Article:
Results Participants comprise of third- and fourth-year undergraduate radiography students (n = 14) and educators [academic faculty (n = 7) and clinical practice educators (n = 8)]. Four main themes were identified, which relate to deficiencies of an existing training curriculum and its implementation strategies, inadequate resource and infrastructure within the CP environments and absence of advanced training opportunities.

Conclusion This research showed that there are many and varied challenges encountered by both students and educators in relation to CP and training of radiography students in Ethiopia. These challenges could potentially affect the future performance of students/practitioners and/or the appropriate application of the core clinical radiography skills and competencies in the world of work.

Implications for practice Clinical radiography training in resource-limited settings will require urgent attention and support with modern infrastructure including simulation to augment their clinical development to acceptable standards.

http://eprints.bournemouth.ac.uk/37147/

Source: Manual

Clinical placement challenges associated with radiography education in a low-resource setting: A qualitative exploration of the Ethiopian landscape.

Authors: Kumsa, M.J., Lemu, B.N., Nguse, T.M., Omiyi, D.O. and Akudjedu, T.N.

Journal: Radiography (London, England : 1995)

Volume: 28

Issue: 3

Pages: 634-640

eISSN: 1532-2831

ISSN: 1078-8174

DOI: 10.1016/j.radi.2022.04.014

Abstract:

Introduction

Clinical placements (CP) are of paramount importance in the learning and the acquisition of key competencies in terms of knowledge, skill and professional attributes required for clinical radiography practice. This study explored the challenges faced by radiography students and educators in relation to clinical placement and training in Ethiopia.

Methods

A qualitative approach using focus group discussion and interviews were used to explore the experiences of students and educators, respectively, pertaining to challenges encountered in relation to the clinical placement of students across four university affiliated hospitals. Data obtained was analysed using a structured three step framework and the coding approach employed in a thematic analysis.

Results

Participants comprise of third- and fourth-year undergraduate radiography students (n = 14) and educators [academic faculty (n = 7) and clinical practice educators (n = 8)]. Four main themes were identified, which relate to deficiencies of an existing training curriculum and its implementation strategies, inadequate resource and infrastructure within the CP environments and absence of advanced training opportunities.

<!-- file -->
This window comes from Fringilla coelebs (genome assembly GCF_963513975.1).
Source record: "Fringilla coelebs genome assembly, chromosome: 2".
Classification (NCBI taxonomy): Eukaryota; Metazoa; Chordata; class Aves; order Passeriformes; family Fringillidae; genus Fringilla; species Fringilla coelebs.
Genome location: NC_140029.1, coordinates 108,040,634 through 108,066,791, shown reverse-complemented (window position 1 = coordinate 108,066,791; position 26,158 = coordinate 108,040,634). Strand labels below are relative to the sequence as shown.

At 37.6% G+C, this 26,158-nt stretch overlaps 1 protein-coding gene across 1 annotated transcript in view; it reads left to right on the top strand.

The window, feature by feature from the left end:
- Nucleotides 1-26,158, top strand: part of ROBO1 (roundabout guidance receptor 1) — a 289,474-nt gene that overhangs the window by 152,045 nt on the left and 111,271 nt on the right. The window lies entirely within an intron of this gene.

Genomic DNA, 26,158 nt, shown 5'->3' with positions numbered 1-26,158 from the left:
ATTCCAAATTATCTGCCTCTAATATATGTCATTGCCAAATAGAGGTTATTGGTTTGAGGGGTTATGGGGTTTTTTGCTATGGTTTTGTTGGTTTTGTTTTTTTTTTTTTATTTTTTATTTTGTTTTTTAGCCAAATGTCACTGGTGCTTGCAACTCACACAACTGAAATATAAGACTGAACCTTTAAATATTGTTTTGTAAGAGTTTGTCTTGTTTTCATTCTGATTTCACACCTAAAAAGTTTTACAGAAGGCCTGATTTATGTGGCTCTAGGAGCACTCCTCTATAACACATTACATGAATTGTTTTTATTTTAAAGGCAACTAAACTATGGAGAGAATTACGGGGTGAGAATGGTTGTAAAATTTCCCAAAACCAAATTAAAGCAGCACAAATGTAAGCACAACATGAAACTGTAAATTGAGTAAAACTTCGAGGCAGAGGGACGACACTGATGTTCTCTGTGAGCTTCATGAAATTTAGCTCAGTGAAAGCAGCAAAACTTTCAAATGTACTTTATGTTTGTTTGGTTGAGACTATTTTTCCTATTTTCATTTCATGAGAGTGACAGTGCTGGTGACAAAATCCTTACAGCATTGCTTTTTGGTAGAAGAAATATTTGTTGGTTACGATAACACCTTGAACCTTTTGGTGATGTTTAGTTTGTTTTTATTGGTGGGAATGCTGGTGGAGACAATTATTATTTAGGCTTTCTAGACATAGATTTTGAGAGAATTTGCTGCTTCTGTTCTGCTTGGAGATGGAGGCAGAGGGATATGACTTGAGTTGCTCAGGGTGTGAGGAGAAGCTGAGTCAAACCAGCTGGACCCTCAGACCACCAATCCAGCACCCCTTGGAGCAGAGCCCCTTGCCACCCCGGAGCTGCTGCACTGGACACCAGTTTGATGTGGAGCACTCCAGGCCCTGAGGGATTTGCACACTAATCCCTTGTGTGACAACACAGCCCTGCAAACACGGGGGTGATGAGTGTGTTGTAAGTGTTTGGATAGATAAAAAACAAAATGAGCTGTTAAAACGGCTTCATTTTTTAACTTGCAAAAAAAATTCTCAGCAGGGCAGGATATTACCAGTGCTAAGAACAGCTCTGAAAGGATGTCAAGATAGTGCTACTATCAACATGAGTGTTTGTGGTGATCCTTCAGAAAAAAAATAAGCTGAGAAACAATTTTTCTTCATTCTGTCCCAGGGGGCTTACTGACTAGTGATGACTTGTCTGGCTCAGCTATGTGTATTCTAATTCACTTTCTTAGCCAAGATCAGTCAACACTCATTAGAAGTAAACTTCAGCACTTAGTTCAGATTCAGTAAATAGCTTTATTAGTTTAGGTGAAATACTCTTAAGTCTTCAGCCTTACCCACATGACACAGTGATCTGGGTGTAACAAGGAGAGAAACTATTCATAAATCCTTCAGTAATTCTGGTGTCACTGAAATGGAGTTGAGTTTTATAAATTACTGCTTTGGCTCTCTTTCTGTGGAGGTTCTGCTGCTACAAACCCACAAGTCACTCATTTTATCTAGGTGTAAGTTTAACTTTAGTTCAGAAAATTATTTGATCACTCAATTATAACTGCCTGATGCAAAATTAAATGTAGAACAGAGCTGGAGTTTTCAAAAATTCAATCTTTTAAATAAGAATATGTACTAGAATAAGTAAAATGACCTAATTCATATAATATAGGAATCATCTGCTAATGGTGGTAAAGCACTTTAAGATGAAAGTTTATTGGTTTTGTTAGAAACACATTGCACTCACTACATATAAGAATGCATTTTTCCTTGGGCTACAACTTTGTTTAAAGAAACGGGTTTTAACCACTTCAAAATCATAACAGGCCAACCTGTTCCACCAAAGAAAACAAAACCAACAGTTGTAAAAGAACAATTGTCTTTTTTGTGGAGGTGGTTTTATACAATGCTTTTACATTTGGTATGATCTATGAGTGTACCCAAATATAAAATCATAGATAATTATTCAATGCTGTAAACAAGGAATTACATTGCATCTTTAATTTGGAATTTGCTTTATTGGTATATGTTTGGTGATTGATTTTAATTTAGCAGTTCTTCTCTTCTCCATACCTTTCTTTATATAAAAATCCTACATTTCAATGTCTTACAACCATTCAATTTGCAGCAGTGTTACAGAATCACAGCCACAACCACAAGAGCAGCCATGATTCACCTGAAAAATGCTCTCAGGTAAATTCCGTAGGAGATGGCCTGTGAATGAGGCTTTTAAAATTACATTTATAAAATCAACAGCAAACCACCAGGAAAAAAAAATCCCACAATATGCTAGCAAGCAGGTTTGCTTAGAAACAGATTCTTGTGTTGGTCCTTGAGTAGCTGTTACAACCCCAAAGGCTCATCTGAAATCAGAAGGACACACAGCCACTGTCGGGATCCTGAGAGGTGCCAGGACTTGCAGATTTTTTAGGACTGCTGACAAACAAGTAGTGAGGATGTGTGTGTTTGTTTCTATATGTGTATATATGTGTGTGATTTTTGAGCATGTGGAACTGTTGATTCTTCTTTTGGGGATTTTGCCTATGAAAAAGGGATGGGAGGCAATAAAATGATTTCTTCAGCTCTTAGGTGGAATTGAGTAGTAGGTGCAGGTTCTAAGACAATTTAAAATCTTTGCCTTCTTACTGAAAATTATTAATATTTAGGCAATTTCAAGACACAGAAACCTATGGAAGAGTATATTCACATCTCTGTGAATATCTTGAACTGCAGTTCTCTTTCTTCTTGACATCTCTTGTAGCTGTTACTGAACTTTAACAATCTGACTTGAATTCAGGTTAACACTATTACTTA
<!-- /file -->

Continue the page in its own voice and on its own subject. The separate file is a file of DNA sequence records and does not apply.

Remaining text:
Conclusion

This research showed that there are many and varied challenges encountered by both students and educators in relation to CP and training of radiography students in Ethiopia. These challenges could potentially affect the future performance of students/practitioners and/or the appropriate application of the core clinical radiography skills and competencies in the world of work.

Implications for practice

Clinical radiography training in resource-limited settings will require urgent attention and support with modern infrastructure including simulation to augment their clinical development to acceptable standards.

http://eprints.bournemouth.ac.uk/37147/

Source: Europe PubMed Central

Clinical placement challenges associated with radiography education in a low-resource setting: A qualitative exploration of the Ethiopian landscape

Authors: Kumsa, M.J., Lemu, B.N., Nguse, T.M., Omiyi, D.O. and Akudjedu, T.N.

Journal: Radiography

Volume: 28

Issue: 3

Pages: 634-640

Publisher: Elsevier

ISSN: 1078-8174

Abstract:

Introduction: Clinical placements (CP) are of paramount importance in the learning and the acquisition of key competencies in terms of knowledge, skill and professional attributes required for clinical radiography practice. This study explored the challenges faced by radiography students and educators in relation to clinical placement and training in Ethiopia. Methods: A qualitative approach using focus group discussion and interviews were used to explore the experiences of students and educators, respectively, pertaining to challenges encountered in relation to the clinical placement of students across four university affiliated hospitals. Data obtained was analysed using a structured three step framework and the coding approach employed in a thematic analysis. Results: Participants comprise of third- and fourth-year undergraduate radiography students (n = 14) and educators [academic faculty (n = 7) and clinical practice educators (n = 8)]. Four main themes were identified, which relate to deficiencies of an existing training curriculum and its implementation strategies, inadequate resource and infrastructure within the CP environments and absence of advanced training opportunities. Conclusion: This research showed that there are many and varied challenges encountered by both students and educators in relation to CP and training of radiography students in Ethiopia. These challenges could potentially affect the future performance of students/practitioners and/or the appropriate application of the core clinical radiography skills and competencies in the world of work. Implications for practice: Clinical radiography training in resource-limited settings will require urgent attention and support with modern infrastructure including simulation to augment their clinical development to acceptable standards.

http://eprints.bournemouth.ac.uk/37147/

Source: BURO EPrints